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Definitely not superficial claptrap

Whoever you speak to at operational level, you hear the same consistent message coming back: the railway needs more rules. Unzipping your vest, opening an envelope, wiping your arse - all these activities are currently beyond the reaches of our procedural safety net, leaving the serious associated risks uncontrolled.

Last year, a time and motion specialist from Grimsby went home in tears after inadvertently stapling his cheese sandwich to the office clerk. He was not competent to use the stapler but had become agitated when his allocation of Blu-Tack ran out. And only three weeks ago, a cleaner’s left eyebrow was left slightly raised as a result of her hand coming into contact with a blob of chocolate mousse in the café at Tiverton Parkway. Unsure what to do, she removed it with a blow torch. Only spillages with a lower viscosity had been addressed in the task briefing pack.

Recognising that such shortfalls are untenable in an industry with such a positive and enlightened safety culture, Network Rail has recently launched “11 new Lifesaving Rules to highlight the core risks associated with working on the railway. The aim is to prevent serious harm to the workforce.” Too late for the office clerk, of course.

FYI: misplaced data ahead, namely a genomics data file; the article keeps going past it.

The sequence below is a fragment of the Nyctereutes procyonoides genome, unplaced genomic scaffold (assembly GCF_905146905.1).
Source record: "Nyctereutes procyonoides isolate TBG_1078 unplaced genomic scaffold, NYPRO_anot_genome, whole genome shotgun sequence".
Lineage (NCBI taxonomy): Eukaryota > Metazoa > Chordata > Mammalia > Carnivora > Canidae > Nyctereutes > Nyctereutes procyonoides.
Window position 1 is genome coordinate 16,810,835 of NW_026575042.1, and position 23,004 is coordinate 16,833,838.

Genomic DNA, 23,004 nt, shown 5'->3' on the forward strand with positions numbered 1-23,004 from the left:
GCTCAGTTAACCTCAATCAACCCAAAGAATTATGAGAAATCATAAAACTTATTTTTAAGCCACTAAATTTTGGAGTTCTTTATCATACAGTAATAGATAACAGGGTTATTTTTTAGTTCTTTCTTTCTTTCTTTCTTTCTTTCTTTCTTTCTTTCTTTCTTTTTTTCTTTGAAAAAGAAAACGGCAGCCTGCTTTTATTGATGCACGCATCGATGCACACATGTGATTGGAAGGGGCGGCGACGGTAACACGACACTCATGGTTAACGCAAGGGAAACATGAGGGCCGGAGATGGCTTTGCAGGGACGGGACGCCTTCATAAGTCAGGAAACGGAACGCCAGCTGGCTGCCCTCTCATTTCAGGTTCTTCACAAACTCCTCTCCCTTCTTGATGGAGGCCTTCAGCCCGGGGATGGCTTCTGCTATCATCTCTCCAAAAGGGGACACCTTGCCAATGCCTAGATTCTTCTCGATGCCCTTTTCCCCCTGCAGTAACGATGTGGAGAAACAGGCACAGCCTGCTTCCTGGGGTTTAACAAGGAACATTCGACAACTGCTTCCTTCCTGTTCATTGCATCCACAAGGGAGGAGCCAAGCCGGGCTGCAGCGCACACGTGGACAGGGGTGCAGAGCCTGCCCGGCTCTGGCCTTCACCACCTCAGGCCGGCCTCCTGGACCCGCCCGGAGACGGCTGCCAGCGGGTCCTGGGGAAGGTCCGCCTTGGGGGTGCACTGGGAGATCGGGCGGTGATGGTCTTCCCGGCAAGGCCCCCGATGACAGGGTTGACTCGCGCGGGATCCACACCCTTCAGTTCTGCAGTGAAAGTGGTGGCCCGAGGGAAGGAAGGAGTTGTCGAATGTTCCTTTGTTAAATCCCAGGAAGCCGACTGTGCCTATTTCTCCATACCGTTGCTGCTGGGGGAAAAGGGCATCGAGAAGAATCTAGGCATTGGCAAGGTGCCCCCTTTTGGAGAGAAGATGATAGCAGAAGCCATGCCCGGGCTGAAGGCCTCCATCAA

This is an initiative that’s been long in the making. Those 11 rules come in response to a research programme that encompassed “our entire industry over the last 12 years, showing us where people’s lives were most at risk. This helped us identify six areas where employees and contractors were at risk of having a life-changing or fatal injury. We then asked over 1,300 people within Network Rail for their help in writing the Rules, as well as our contractors, unions, HR and other companies where Lifesaving Rules had made people safer.”

The output is outstanding. There’s a film, posters, booklets, leaflets, presentations; even a postcard. The seven people who responded to NR’s feedback request (four of whom thought they were applying for a $5million inheritance from a Nigerian prince) have done the industry proud, bringing revelation where previously there was only inconsequence. Prepare to be dumbfounded as I now reveal those six high-risk areas unearthed by the analysts and the 11 safeguards that will forever bring an end to the harm they cause.

Prepare to be dumbfounded...

Are you ready?

Knickers tightly gripped?

Risk area 1: contact with trains

Deep breath. Take a moment to compose yourself.

This does not relate to the use of phones, radio, semaphore, carrier pigeons or Ouija boards to communicate with drivers and guards. No. It’s about how to avoid being struck by a train. You might have been confused by the absence of the word “struck”. There is only one rule you need to know:

  • Always have a valid safe system of work in place before going on or near the line.

It just has to be valid, not necessarily suitable.

Risk area 2: working with electricity

This is not about performing your duties with vigour and enthusiasm. No. It’s to do with work on the overhead line equipment or conductor rails (please ignore if work is only taking place very close to them). There are three rules:

  • Always have a valid permit to work, where required.
  • Always test before applying earths.
  • Never assume equipment is isolated - always test before touch.

Who cares what the COSS said at his briefing. Not important. You must test all equipment…whether you’re competent to do so or not.

Risk area 3: working at height